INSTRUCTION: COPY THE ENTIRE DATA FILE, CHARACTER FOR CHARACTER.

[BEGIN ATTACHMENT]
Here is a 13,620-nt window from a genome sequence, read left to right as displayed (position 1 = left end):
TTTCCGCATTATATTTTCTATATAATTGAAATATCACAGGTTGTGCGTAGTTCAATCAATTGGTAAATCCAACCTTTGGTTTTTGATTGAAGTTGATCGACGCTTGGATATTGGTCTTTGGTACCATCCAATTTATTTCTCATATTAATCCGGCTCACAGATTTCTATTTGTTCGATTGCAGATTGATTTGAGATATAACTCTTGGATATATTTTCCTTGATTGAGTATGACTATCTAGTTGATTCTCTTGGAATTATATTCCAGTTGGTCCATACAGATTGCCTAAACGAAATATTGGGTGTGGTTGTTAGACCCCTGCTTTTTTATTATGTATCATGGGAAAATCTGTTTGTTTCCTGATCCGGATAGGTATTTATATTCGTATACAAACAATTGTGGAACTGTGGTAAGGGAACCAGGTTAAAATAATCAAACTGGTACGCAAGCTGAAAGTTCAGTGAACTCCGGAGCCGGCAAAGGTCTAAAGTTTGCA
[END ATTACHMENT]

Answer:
Here is a 13,620-nt window from a genome sequence, read left to right as displayed (position 1 = left end):
TTTCCGCATTATATTTTCTATATAATTGAAATATCACAGGTTGTGCGTAGTTCAATCAATTGGTAAATCCAACCTTTGGTTTTTGATTGAAGTTGATCGACGCTTGGATATTGGTCTTTGGTACCATCCAATTTATTTCTCATATTAATCCGGCTCACAGATTTCTATTTGTTCGATTGCAGATTGATTTGAGATATAACTCTTGGATATATTTTCCTTGATTGAGTATGACTATCTAGTTGATTCTCTTGGAATTATATTCCAGTTGGTCCATACAGATTGCCTAAACGAAATATTGGGTGTGGTTGTTAGACCCCTGCTTTTTTATTATGTATCATGGGAAAATCTGTTTGTTTCCTGATCCGGATAGGTATTTATATTCGTATACAAACAATTGTGGAACTGTGGTAAGGGAACCAGGTTAAAATAATCAAACTGGTACGCAAGCTGAAAGTTCAGTGAACTCCGGAGCCGGCAAAGGTCTAAAGTTTGCA